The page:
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How Zenhub’s Marketing Team Uses Zenhub

The recent release of Zenhub Issues is an exciting development in our platform. With the ability to work and create issues in Zenhub without GitHub, it’s easier than ever for non-tech teams to collaborate with developers. Given that Zenhub is a platform purpose-built for Agile software development, you may wonder how, say, a marketing team can use it effectively. 

Well, wonder not. While Zenhub is indeed Agile, its goal is to enable teams to focus more on their primary work and not “busywork.” Most teams can get behind this, which is why every team at Zenhub works in Zenhub. 

We know you probably already have a few teams in mind with whom you’d like more cross-collaboration. So, in this blog, we will look at how one of our “non-technical” teams, our marketing team (of which I am a content manager), manages work and collaborates in Zenhub. 

Getting marketing pipelines “just right” 

As a marketer, my first glimpse at a scrum board felt like reading a foreign language ( Icebox, who?!). But I quickly realized that the workflow of a development team isn’t too far off from a marketer. So much so that our marketing team has embraced many familiar dev pipelines: “new issues,” “icebox,” “upcoming,” and “closed” are all commonplace in software development. 

Of course, there were a few tweaks to get it just right – our marketing-specific pipelines include “grab-and-go” (ad-hoc tasks), approvals, the design pipeline, and the ready-for-configuration pipeline. It’s slightly different, but not entirely – the approval pipeline is akin to a QA or “Review” pipeline in software development. And the “design” pipeline (which branches off to its own board) may be comparable to one dev teams working closely with UX designers may have. 

Overall, the simple design of a Kanban board makes visualizing everything the team is up to very clean. I love how we all collaborate on the same Issues as they move down the pipeline instead of creating separate tasks for things like design or approvals. Check out a screenshot of our actual board below. 

The Zenhub Marketing Team Board

Sprints + marketing, an unlikely perfect pair

Sprints are at the core of agile development, enabling software teams to launch regular releases after each sprint. At first glance, sprints may seem like an unusual way for marketers to work, as marketing projects often exist on longer timelines, but it’s a little shift that might make your team more impactful. 

Thinking in sprints has shifted our team’s thinking to be more iterative – considering what tasks can offer immediate vs. long-term impact. For example, what if you implemented a website copy update before the design was ready for publishing? In some cases, this could make sense. And why not? The updated copy itself can render its own benefits like SEO, for example, independent of design.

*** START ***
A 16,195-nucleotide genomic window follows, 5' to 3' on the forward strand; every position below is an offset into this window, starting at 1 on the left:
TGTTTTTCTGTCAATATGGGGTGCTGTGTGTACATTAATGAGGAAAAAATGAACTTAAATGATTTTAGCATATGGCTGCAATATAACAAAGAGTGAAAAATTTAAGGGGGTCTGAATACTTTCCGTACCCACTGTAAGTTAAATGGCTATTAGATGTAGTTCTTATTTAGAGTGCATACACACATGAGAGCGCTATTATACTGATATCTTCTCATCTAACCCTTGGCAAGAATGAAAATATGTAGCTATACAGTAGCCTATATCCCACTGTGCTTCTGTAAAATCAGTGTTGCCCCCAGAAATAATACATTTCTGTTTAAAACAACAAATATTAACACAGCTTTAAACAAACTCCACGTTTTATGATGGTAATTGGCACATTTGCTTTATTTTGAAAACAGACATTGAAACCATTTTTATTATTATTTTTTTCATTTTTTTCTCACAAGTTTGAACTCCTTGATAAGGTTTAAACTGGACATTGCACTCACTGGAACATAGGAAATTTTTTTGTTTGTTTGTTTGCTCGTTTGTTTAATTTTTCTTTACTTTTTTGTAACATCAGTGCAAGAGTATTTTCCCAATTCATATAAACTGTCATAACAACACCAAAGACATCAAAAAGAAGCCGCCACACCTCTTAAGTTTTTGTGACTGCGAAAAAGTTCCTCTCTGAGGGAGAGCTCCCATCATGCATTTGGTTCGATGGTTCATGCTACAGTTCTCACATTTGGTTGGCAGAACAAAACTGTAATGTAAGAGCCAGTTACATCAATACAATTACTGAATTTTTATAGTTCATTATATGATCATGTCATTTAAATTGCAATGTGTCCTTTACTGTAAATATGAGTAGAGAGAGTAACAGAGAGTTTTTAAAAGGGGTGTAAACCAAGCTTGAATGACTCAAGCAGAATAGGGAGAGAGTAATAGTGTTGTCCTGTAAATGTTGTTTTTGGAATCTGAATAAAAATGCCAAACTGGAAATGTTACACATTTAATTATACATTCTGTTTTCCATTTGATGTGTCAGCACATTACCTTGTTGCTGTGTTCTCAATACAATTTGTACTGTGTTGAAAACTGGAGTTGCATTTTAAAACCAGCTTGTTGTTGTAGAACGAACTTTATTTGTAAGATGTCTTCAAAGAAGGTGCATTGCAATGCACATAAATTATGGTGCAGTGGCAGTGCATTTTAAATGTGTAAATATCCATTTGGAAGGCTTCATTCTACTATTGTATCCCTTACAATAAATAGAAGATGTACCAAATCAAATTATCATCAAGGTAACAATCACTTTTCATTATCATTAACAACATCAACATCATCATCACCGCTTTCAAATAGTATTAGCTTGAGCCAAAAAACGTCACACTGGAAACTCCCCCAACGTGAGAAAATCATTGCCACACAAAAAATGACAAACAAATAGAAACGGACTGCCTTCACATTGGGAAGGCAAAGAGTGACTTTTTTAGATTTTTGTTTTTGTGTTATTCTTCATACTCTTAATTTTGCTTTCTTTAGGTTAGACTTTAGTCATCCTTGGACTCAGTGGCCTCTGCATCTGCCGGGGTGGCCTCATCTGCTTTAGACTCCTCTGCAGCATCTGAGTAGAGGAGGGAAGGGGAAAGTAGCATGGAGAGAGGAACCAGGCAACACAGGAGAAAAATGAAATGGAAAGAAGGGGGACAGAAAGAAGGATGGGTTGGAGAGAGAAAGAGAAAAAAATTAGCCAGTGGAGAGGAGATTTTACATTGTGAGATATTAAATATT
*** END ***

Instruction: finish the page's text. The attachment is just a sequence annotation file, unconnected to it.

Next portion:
While this doesn’t always fit perfectly with everything marketers do, it does get us out of the mindset of “waiting for perfection” to see results. It should be noted, however, that our sprints are much longer than our dev team’s sprints  – we sprint every 4 weeks.

In addition to thinking iteratively, sprints have given us the advantage of understanding our team’s velocity. Knowing how much work our team can realistically complete in a given timeframe makes planning and stakeholder management a breeze. 

The fact that we’re now tracking velocity with Zenhub also enables project end-date predictions to appear on our Epics and roadmaps. I’ve found this critical in quickly identifying projects at risk of missing a deadline.  

Keeping in sync with automations

As the marketing team, we have a lot of our own internal stratification. Luckily, this is where we find some of Zenhub’s cross-collaboration capabilities (Workflow Automation, we’re looking at you!) shine the most. 

For example, our design team has a workspace that links up with the central marketing board. Designers use the same Issues as the rest of the team, but have their own focused pipelines. With Workflow Automation, their work-in-progress pipeline connects with marketing’s main board. This allows designers to focus on priorities while the rest of the team has visibility. 

Another example is our onboarding team. This team comprises reps from across the org (including marketing). Rather than clogging up the workspaces of every team that intersects with onboarding (pretty much everyone), they have one 2-pipeline board. The board is a single home for all the reps to connect, assign, and be assigned work. This also gives each rep the flexibility to add workflow automation to their own teams’ boards when visibility is needed. 

Agile isn’t just for software engineers…

When I was first introduced to Agile tools like Epics, story points, and Issues, I’m not going to lie, my head was spinning. But, when putting it into practice in Zenhub, it’s immediately obvious how Agile can help marketers simplify planning and focus on their top priorities – a sentiment I know is felt across most Agile teams. 

The recent release of Zenhub Issues is a big step in helping more non-technical teams take advantage of these benefits. As a marketing person, my first intro to GitHub was a little daunting, so having the ability to collaborate closely with technical members of my team without using their tools or them having to use mine is a huge win.

If your team hasn’t tried  Zenhub Issues yet, why not ask someone from marketing or another non-technical teammate to join your board? Check out this article for how to add new team members to your board. 

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